Islam, more than 1400 years after its revival by Prophet Muhammad is still misunderstood today. The traditional Islam practised today, is not the Islam of the Prophets, Abraham and Muhammad. It has been acutely syncretized with alien concepts of Paganism, Zoroastrian and Judeo-Christian.
This book will attempt to explain some of the misunderstood verses using linguistics within its various contexts. Resorting to reason, Sense and Sensibility in Islam “sieves” out words and expressions of literalism from historicity. The
resulting exegesis closely mirrors the message of the Quran as understood by the Pagan, Persian and the Judeo-Christian weltanschauung of the days of the Prophet Muhammad.
The use of logic and context of the message is paramount. Arabic lexicons are frequently consulted and ancient metaphors revealed. Myths, legends, dogmas, miracles, superstitions, and historicity will be examined in the light of modern disciplines of archaeology and it sub-discipline of epigraphy,
anthropology, cosmology and other scientifi c disciplines in deciphering and “teasing” out the message to its “original” rational intent.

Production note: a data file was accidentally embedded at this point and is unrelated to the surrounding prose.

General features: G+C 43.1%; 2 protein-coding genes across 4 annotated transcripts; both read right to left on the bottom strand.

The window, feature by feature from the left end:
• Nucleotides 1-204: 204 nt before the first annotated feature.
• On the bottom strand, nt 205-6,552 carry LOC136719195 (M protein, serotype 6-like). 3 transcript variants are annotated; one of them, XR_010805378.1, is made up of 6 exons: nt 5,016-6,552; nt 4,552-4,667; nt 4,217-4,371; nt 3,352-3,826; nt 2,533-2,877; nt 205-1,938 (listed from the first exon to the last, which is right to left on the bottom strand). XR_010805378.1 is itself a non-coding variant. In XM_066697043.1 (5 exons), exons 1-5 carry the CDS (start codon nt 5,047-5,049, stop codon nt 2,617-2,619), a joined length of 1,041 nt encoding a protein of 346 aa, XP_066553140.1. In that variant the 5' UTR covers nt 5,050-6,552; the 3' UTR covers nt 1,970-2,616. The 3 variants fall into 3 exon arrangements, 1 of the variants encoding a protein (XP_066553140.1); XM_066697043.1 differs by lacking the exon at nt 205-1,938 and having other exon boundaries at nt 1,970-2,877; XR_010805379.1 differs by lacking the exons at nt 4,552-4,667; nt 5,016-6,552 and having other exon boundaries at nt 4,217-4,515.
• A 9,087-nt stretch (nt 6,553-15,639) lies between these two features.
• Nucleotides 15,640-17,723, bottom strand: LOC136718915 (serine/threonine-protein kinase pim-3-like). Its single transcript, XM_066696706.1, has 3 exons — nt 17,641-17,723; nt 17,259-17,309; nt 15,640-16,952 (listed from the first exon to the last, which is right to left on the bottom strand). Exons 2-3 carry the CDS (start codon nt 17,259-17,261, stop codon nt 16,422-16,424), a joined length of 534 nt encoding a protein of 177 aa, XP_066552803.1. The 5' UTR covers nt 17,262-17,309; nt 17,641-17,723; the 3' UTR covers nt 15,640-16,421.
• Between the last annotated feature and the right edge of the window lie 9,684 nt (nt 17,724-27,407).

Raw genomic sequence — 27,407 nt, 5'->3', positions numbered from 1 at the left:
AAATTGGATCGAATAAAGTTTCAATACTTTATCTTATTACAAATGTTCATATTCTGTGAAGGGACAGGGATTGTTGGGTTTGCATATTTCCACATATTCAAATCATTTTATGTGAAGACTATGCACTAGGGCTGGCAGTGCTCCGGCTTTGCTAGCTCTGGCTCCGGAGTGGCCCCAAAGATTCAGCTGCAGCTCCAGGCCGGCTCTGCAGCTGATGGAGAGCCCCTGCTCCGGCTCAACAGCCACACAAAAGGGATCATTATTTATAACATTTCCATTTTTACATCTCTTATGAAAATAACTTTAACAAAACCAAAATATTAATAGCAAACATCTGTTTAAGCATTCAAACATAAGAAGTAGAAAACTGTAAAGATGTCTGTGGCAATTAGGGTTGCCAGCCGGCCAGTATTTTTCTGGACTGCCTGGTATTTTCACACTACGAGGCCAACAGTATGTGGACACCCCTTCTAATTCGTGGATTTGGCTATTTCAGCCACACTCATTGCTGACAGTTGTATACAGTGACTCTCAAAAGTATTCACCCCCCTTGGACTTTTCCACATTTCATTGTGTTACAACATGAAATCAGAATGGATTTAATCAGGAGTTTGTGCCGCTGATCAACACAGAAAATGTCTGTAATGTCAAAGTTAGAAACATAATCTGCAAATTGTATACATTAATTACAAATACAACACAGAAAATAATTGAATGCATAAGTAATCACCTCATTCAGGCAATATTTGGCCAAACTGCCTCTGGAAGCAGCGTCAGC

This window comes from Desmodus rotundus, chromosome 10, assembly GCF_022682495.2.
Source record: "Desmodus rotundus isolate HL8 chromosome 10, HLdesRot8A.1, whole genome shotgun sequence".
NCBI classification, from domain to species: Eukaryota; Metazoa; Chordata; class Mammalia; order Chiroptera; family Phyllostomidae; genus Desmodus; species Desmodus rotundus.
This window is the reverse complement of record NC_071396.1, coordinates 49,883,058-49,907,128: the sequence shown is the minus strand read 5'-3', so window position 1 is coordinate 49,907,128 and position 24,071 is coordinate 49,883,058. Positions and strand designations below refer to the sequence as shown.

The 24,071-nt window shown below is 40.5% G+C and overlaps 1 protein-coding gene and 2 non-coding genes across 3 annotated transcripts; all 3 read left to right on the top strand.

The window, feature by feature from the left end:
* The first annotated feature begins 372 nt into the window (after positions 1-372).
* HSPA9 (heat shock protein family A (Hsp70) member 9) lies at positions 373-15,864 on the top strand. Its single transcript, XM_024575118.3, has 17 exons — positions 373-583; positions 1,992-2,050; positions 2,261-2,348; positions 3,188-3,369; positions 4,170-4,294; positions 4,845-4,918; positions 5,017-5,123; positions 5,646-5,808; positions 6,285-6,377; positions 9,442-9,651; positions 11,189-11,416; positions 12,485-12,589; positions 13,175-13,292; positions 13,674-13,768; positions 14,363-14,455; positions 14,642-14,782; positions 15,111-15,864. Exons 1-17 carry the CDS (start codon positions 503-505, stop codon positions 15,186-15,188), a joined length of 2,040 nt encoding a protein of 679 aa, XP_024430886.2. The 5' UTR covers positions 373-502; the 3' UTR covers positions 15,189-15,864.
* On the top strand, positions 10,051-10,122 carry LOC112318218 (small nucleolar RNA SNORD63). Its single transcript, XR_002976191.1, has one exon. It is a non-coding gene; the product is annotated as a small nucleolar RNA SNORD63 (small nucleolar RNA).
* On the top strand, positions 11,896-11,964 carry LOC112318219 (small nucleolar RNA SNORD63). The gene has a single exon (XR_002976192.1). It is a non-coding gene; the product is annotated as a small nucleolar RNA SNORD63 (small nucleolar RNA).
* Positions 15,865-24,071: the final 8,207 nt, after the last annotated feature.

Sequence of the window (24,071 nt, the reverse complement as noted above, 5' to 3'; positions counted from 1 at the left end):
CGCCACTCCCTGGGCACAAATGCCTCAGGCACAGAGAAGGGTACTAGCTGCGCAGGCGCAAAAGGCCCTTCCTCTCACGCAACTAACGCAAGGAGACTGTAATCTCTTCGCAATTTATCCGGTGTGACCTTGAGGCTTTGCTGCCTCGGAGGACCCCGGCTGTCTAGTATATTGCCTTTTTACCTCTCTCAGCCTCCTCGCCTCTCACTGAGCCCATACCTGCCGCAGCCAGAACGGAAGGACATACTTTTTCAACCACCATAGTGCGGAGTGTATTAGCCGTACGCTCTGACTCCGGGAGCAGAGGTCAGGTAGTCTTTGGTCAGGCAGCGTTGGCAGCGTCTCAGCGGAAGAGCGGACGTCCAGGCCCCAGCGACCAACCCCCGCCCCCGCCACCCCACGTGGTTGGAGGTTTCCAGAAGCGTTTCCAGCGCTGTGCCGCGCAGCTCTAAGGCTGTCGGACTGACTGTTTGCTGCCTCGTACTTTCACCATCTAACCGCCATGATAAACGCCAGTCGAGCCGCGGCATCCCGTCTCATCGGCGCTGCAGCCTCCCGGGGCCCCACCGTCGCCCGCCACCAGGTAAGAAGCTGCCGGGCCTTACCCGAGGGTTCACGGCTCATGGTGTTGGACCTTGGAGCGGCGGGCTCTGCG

Contrary to popular perception, Islam is not a religion. It is in fact opposed to it, states Nazer. Traditional Islam today is a syncretic medley of traditions from Zoroastrian, Jewish and Christian traditions. While Nazer attempts to separate
Original Islam from this syncretism, he asks various pertinent questions on the origins of Prophet Muhammad; the rituals perpetuated in the name of Islam by the Pagan Meccans of the Omayyad Period and later Abbasside Zoroastrian Persians and question their authenticity through linguistics, common sense and unveiled metaphors from Arabic Lexicons. Like separating wheat from chaff, Nazer “teases” out ancient words and metaphors from commonly translated rituals in today’s Islam.
What was the essence of the ancient faith, he asks? Did Abraham travel all the way to Mecca to found a faith on the ritual of prayers, or did he found a system of socio-economic reforms, which Muhammad followed, for later generations? Did Abraham build the Kaaba in Mecca? Did Mecca exist during
Abraham’s time? What do the words Kaaba and Bakkah really mean? Was Bakkah the Mecca of today, or was it the Baca or Bekah of the Judaic religion? Nazer explains these words through linguistics from context and the answer may surprise many, including the followers of traditional Islam today.
Finally, Sense and Sensibility in Islam examines whether Islam is compatible with Western democracy. Is Islam a democracy or an autocracy, allied to patristic bondage as practiced in Iran and Saudi Arabia? He comes to the conclusions that Islam is a set of social reforms that lead to peace, security and human rights for all.